The ATxmage devices run at 32 MHz and IIRC the SwinSID SID replacements even use an ordinary ATmega overclocked to 32 MHz. So that would be another option if or when the timing gets a little tight.

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                  #53
                  Originally posted by JayesonLS View Post
                  What environment do you use to program your AVRs?
                  Since I've still got a parts bin full of various AVR chips, but rarely use them, I use a JDM programmer (hooks to a serial port) and PonyProg under XP. How's that for old-school?

                  Given the low cost of 3.3V parts with 5V tolerant I/O, I prefer to use a sledgehammer to pound carpet tacks.

                  Reach me: vcfblackhole _at_ protonmail dot com.

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                    #54
                    Going the opposite way... could it be possible to add support for 8-bit IDE-XT drives to a modern XT-IDE interface card? The IDE-XT interface cards, like the Western Digital WD-XT150 shown below, are all very simple, with just a few off-the-shelf 74LS-series chips and a ROM.

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                      #55
                      You know of a working stash of XTA hard drives? At first blush, it would seem to be mostly a firmware issue to support them on an XTIDE.
                      Last edited by Chuck(G); September 10, 2021, 10:25 AM.
                      Reach me: vcfblackhole _at_ protonmail dot com.

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                        #56
                        Originally posted by Chuck(G) View Post
                        You know of a working stash of XTA hard drives?




                        Comment


                          #57
                          Originally posted by vwestlife View Post
                          Going the opposite way... could it be possible to add support for 8-bit IDE-XT drives to a modern XT-IDE interface card? The IDE-XT interface cards, like the Western Digital WD-XT150 shown below, are all very simple, with just a few off-the-shelf 74LS-series chips and a ROM.
                          If you're short on the cards it would probably make more sense to just make a card specific to them than try to double it up on a card that also supports "real" IDE drives. The main problem is the XTA cards want DMA and IRQ lines running straight from the bus to the drive, which XTIDE cards don't do, and the address bits on pins 33 and 35 are 1 and 0 instead of 2 and 1. You could do a mess of jumpers but... there's also the fact that to drive this it'd make way more sense to copy the ROM off of one of the old cards than try to build support for these into the XTIDE BIOS, unless someone also wants to sub the XTIDE BIOS for the BIOS on actual MFM/RLL WD1002-adjacent hard disk controllers. (Which I guess I could imagine a use case for but man, that opens up a can of worms.)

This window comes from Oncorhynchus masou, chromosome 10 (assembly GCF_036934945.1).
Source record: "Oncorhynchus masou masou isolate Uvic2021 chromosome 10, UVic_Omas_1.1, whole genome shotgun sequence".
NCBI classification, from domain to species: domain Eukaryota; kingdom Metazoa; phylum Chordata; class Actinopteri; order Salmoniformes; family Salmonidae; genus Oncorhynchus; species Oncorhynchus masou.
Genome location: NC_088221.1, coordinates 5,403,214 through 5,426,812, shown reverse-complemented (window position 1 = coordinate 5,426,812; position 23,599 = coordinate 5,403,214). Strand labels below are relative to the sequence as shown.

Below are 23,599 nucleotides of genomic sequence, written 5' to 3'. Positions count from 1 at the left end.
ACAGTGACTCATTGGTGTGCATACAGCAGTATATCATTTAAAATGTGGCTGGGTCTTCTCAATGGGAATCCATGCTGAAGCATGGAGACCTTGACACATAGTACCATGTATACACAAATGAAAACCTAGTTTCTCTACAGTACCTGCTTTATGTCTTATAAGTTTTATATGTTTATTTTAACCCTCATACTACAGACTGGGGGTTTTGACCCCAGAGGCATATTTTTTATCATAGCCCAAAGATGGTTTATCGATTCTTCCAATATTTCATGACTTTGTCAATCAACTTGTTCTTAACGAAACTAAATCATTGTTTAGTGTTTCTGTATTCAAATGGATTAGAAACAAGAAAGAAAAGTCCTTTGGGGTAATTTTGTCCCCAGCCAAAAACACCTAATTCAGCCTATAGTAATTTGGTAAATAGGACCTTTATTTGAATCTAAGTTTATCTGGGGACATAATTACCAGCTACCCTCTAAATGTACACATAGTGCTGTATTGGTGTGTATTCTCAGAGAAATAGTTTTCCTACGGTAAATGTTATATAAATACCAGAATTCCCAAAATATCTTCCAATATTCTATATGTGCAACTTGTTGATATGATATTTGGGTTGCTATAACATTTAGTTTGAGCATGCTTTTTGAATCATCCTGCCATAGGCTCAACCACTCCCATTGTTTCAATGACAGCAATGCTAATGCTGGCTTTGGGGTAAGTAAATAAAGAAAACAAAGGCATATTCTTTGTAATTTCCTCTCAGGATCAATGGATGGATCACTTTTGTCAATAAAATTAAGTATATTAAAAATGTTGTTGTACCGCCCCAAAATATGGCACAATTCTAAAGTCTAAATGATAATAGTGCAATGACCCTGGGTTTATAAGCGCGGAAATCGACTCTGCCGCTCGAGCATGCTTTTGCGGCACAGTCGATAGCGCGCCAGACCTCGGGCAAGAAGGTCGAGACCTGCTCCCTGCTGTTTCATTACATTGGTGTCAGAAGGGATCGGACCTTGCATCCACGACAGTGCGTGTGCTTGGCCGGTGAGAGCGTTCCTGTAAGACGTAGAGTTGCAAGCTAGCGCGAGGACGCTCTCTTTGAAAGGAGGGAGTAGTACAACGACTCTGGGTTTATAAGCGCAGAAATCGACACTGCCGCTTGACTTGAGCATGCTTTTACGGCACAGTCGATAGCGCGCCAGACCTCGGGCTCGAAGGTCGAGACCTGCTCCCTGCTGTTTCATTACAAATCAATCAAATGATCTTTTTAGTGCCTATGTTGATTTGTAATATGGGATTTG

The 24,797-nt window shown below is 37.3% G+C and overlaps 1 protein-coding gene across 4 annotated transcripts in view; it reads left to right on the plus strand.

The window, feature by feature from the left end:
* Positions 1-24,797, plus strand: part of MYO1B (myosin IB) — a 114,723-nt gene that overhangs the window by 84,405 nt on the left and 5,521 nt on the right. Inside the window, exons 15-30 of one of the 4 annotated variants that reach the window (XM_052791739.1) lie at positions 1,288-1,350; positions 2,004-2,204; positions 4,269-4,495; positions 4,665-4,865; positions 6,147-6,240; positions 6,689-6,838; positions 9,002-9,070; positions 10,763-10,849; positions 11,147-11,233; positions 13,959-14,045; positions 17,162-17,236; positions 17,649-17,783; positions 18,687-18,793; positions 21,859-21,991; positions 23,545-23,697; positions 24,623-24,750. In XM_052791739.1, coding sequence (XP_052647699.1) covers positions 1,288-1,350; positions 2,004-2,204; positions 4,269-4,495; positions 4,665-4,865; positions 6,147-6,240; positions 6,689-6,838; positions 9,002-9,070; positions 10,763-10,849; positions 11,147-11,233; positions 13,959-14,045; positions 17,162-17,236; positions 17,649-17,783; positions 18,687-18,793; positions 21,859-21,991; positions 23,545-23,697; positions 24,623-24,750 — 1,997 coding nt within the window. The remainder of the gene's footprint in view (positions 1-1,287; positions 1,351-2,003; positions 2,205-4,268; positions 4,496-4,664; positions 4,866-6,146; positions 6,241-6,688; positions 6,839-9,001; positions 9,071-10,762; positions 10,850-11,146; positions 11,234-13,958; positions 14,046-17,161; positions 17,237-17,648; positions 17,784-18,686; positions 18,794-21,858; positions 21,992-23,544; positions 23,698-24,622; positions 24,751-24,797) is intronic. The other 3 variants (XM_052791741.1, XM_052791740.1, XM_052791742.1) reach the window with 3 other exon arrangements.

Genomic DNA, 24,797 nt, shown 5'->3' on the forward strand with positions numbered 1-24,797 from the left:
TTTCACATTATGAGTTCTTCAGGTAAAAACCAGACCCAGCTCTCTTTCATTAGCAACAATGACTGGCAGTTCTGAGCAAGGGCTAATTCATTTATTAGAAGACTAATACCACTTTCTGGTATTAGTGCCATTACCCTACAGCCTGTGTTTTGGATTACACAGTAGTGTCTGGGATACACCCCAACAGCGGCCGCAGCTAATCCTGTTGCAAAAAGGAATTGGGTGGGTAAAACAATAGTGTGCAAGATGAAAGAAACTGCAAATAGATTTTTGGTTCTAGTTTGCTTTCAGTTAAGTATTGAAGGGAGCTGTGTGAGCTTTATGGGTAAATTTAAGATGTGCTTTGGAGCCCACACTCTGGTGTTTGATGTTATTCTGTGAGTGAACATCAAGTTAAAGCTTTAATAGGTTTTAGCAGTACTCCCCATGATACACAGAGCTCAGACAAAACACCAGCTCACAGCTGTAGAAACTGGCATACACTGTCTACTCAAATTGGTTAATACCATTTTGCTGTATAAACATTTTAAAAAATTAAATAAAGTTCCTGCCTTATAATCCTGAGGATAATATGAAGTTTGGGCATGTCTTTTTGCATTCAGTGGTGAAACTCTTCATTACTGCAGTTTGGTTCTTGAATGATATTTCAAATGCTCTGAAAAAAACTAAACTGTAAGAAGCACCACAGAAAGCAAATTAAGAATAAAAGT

If you really wanted to make one here's my three minute take on how:
                          • Start with this schematic: https://www.lo-tech.co.uk/wiki/Lo-te...er_revision_2b
                          • Reroute A2 and A1 on the IDE connector to A1 and A0. Also scratch everything on the other side of the connector, it looks like that's entirely grounds
                          • Route pins 27 through 31 to the needful bus lines as specified here
                          • I think you can ditch that circuit that generates *CS0 and *CS1 from *CS-IDE, just connect that straight to pin 37.
                          • Configure the IDE decode '688 so *CS-IDE triggers on 0x320
                          • If RESET still needs to be inverted just do it with a 7404 and ditch the '139.
                          • Use the flash decode circuitry unmodified, burn a copy of the ROM from one of your existing XTA host adapters into it.
                          Everything I said above could be wrong, take it with a giant grain of salt.
                          My Retro-computing YouTube Channel (updates... eventually?): Paleozoic PCs Also: Blogspot

                          Comment


                            #58
                            Originally posted by Benedikt View Post
                            IIRC the SwinSID SID replacements even use an ordinary ATmega overclocked to 32 MHz. So that would be another option if or when the timing gets a little tight.
                            I've heard the ATmegas are pretty tolerant of overclocking *within reason* if you use a good quality external oscillator. It's on my list to try running a 324 at 25.175 mhz, AKA standard 60hz 640x480 pixel clock, when I can lay hands on the right oscillator.
                            My Retro-computing YouTube Channel (updates... eventually?): Paleozoic PCs Also: Blogspot

                            Comment


                              #59
                              I'd be surprised if you couldn't interface an XTA board to a bidirectional printer port with minimum circuitry. After all, all of these beasties have a sector buffer that can be read and written using PIO. DMA isn't necessary.
                              Reach me: vcfblackhole _at_ protonmail dot com.

                              Comment


                                #60
                                It mostly comes down to if you want to write your own driver for it. A single 22v10 GAL would probably suffice for the logic on a dedicated board to run it with the original ROM image, if you skip any external buffering that’s two chips.
                                My Retro-computing YouTube Channel (updates... eventually?): Paleozoic PCs Also: Blogspot